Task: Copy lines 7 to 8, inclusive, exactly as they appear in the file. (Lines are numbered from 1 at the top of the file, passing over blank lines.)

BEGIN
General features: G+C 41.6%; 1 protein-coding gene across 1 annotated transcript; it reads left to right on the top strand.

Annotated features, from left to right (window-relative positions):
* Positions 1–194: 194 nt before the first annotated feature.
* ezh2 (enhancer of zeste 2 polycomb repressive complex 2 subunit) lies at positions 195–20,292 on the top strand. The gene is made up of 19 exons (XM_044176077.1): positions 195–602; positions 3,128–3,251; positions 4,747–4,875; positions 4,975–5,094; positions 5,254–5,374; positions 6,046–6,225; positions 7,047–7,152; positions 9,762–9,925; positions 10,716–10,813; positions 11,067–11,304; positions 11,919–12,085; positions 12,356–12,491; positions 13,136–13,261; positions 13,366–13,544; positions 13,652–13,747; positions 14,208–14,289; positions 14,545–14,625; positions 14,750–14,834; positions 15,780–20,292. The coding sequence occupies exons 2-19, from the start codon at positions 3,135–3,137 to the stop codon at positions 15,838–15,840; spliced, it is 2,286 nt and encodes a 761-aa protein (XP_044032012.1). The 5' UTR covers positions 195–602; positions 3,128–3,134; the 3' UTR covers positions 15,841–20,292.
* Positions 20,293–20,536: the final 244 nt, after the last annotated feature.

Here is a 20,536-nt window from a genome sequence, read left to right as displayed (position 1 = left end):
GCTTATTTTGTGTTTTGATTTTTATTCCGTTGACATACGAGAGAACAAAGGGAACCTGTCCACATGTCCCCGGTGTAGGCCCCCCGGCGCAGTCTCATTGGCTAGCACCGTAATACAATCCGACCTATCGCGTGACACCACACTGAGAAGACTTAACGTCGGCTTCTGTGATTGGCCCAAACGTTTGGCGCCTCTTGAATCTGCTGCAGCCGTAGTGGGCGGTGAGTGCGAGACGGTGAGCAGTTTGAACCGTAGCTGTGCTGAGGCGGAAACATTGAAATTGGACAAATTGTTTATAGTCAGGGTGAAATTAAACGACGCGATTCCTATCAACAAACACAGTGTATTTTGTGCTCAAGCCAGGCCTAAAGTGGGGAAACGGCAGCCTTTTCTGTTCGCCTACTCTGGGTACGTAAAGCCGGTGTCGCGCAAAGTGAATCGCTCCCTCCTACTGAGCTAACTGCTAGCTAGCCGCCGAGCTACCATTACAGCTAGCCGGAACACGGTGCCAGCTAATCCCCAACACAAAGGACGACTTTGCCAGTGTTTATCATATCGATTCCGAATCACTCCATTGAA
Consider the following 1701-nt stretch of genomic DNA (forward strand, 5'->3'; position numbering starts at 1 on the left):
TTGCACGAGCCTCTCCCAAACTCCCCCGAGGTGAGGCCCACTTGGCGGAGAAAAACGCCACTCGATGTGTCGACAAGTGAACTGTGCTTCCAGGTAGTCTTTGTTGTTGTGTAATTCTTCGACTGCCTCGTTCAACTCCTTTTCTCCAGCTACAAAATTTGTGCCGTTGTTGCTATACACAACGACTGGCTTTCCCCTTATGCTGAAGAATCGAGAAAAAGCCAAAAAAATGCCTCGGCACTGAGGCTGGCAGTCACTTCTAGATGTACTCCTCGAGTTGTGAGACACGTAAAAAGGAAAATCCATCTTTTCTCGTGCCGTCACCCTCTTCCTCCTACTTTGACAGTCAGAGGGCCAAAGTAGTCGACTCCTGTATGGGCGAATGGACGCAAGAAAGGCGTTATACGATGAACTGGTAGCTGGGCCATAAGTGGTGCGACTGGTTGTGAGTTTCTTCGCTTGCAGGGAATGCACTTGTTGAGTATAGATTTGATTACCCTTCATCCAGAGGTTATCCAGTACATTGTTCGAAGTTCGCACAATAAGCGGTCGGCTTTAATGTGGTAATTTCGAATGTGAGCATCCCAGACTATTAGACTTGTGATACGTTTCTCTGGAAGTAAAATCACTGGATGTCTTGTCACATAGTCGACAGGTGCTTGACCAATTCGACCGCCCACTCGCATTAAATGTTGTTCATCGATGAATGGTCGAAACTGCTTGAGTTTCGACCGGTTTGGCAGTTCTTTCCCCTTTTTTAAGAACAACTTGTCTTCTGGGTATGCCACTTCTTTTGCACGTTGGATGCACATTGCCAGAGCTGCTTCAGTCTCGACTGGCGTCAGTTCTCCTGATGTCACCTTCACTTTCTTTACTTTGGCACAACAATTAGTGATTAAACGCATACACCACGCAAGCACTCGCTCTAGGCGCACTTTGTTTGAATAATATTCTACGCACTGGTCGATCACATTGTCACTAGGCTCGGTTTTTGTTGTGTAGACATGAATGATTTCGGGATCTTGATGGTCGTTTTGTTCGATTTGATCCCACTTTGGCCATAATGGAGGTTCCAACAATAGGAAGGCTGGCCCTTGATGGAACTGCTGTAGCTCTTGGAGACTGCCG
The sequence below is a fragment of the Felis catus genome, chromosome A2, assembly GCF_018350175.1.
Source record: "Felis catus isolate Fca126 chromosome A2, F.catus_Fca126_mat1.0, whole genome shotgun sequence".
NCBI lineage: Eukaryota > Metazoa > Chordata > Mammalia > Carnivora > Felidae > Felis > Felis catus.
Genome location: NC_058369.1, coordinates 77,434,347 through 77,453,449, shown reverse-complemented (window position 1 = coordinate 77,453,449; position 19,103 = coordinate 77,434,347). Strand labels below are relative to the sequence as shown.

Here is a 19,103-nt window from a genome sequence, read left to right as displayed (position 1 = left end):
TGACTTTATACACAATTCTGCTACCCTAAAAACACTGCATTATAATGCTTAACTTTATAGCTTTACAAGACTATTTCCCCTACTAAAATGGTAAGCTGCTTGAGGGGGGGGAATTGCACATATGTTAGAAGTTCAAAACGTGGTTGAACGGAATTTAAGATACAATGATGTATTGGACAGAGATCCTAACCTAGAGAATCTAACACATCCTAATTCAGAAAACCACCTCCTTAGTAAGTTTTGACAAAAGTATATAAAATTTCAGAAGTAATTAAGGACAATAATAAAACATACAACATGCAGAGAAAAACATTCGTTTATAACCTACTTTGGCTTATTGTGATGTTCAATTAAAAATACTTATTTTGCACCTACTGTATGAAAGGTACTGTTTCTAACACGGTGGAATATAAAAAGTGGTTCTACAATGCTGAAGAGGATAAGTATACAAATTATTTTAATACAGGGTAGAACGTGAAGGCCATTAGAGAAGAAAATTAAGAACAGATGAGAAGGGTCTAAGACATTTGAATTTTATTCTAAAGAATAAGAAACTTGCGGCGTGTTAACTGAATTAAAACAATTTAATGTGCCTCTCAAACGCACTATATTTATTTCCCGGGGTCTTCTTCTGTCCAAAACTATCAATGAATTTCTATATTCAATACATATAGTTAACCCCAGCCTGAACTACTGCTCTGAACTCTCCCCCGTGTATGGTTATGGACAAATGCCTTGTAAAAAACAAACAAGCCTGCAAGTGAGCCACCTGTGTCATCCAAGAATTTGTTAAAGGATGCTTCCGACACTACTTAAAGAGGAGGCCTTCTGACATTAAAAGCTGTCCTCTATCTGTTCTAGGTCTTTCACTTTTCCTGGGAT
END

GCTTATTTTGTGTTTTGATTTTTATTCCGTTGACATACGAGAGAACAAAGGGAACCTGTCCACATGTCCCCGGTGTAGGCCCCCCGGCGCAGTCTCATTGGCTAGCACCGTAATACAATCCGACCTATCGCGTGACACCACACTGAGAAGACTTAACGTCGGCTTCTGTGATTGGCCCAAACGTTTGGCGCCTCTTGAATCTGCTGCAGCCGTAGTGGGCGGTGAGTGCGAGACGGTGAGCAGTTTGAACCGTAGCTGTGCTGAGGCGGAAACATTGAAATTGGACAAATTGTTTATAGTCAGGGTGAAATTAAACGACGCGATTCCTATCAACAAACACAGTGTATTTTGTGCTCAAGCCAGGCCTAAAGTGGGGAAACGGCAGCCTTTTCTGTTCGCCTACTCTGGGTACGTAAAGCCGGTGTCGCGCAAAGTGAATCGCTCCCTCCTACTGAGCTAACTGCTAGCTAGCCGCCGAGCTACCATTACAGCTAGCCGGAACACGGTGCCAGCTAATCCCCAACACAAAGGACGACTTTGCCAGTGTTTATCATATCGATTCCGAATCACTCCATTGAA
Consider the following 1701-nt stretch of genomic DNA (forward strand, 5'->3'; position numbering starts at 1 on the left):